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Music therapy is a panacea for the autistic children, reasons Alessandra, in the Special Feature. A Different Truths exclusive.
Autism or autistic problem is normally recognisable by the affects it has on the development of social, verbal and cognitive ability of an individual and it is usually identifiable by the age of three. It most likely affects the way that we communicate with the people around us. There may be similarities that exist between different cases of autism that are identified but it is difficult to find a sure shot way or any, specific sign or symptom to pinpoint a case.
What is music therapy? And how it can greatly help not only those that are autistic but also their families, communities and their near and dear ones. It helps to understand and cope with the challenges that arise with those, who have autism. It greatly improves the communication skills, fine motor skills, social skills, sensory issues, behaviour, cognition, self- reliance and have a better understanding of how to act in a social situation.
Music therapy is a risk-free and well-established technique for using musical interaction to help individuals with a wide range of cognitive and emotional challenges to improve their ability to function.
Music therapy is a risk free and well-established technique for using musical interaction to help individuals with a wide range of cognitive and emotional challenges to improve their ability to function. At this point, before we continue further, it needs to be clarified that music therapy is not the same as musical instruction. These are two very different things.
One of the greater benefits of music therapy with children with autism is that classical music or any music with a steady rhythm can help alleviate anxiety as the beat is predictable. This helps autistic children, as they are more sensitive to anxiety than the average child, this is because it is not always possible for them to filter out provoking stimuli.
Whether autistic or not, we have all caught ourselves at one time or the other being captivated by a catchy tune or jingle. Music can lift our spirits and drag us out of our bad moods and have a positive effect on us and our lives. The same stands true in the case of music therapy for the autistic.
It is often noticed that when it is difficult to get the attention of an individual with nautistic problems, music pulls a positive response from them. It’s a great therapeutic tool. It further helps to cope with sound sensitivity as well for those with sensory aversions or individual differences in auditory processing.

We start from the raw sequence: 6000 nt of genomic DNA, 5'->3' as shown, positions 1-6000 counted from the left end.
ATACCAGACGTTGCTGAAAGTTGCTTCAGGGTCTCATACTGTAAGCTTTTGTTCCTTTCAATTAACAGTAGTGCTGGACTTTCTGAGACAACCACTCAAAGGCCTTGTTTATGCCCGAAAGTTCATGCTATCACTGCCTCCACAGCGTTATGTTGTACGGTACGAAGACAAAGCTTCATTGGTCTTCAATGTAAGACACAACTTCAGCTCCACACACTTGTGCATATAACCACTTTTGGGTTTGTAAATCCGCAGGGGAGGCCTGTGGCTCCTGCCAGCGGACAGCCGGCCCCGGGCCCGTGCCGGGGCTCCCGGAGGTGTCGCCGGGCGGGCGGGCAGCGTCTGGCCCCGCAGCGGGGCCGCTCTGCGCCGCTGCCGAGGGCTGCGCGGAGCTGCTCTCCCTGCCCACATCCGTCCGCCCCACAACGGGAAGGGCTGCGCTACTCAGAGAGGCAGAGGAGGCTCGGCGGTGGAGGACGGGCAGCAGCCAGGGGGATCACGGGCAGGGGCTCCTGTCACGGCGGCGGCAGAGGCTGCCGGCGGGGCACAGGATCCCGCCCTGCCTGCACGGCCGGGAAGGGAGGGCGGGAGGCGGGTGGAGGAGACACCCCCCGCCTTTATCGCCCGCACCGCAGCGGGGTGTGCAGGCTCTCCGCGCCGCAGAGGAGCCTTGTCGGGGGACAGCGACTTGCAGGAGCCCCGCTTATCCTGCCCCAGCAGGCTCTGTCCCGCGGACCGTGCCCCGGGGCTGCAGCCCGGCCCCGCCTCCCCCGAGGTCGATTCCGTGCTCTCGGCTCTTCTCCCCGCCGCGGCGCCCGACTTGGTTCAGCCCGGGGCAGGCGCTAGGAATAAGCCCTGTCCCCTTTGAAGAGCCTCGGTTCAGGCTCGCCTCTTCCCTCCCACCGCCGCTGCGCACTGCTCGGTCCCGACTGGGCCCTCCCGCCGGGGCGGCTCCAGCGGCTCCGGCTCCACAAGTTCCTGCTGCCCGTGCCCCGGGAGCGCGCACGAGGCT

Close to 30% of all autistic children have a difficult time with their social skills and awareness. They also have difficulty following verbal commands and can be non-verbal.
Close to 30% of all autistic children have a difficult time with their social skills and awareness. They also have difficulty following verbal commands and can be non-verbal. Repetitive training of pairing music with action helps in the improvement of mapping sounds to action by connecting auditory and motor sections of the brain. It helps to improve the understanding of verbal commands. It reinforces and improves the pathways of the brain needed to speak.
Since our interpretation of music is done by both music and sound it can help in handling and understanding social situations with the help of the messages that can be expressed in a song. It also helps in the improvement of communication. It is a known fact that autism can create barriers for children in a social setting and this is a great way to help cope with this issue. By incorporating a few dancing exercises with this form of therapy, it can also help stimulate our sensory system that enhances fine motor skills as well.
Music stimulates both our left and right brain, this means that it can help support cognitive activity, which helps build self-awareness as well as helps improve relationships.
Studies of early intervention have shown that through non-invasive games, musical activities and gentle play between parents and their autistic kids can create a very supportive environment for bonding in a healthy manner. Music therapy can help autistic children to relate to us and to the world around them. Family members, friends, and other near and dear ones can be invited to participate after acclimatisation with one on one session. Music stimulates both our left and right brain, this means that it can help support cognitive activity, which helps build self-awareness as well as helps improve relationships.
Here’s a fun fact, which is also food for thought. Amadeus Mozart, the famous composer and pianist, who started to delve into his chosen craft of music at the very tender age of four and was able to compose his own pieces by the age of six and had accomplished the task of writing his own symphonies by the age of eight, showed numerous signs of being autistic and this can be seen reflected even in his works.
Just because someone is autistic, it does not limit their horizons or that it defines them and labels them for life.
I am a great fan of music from around the world and truly believe that music is one of the languages of our souls. This leads me to believe that just because someone is autistic, it does not limit their horizons or that it defines them and labels them for life. I truly hope that through this autism awareness month, we can shed light on this truth and make people aware of the fact that being different isn’t a drawback. This truth can give us the strength and courage we need to deal with the challenges that autistic children might face in their journeys ahead.
Photos from the Internet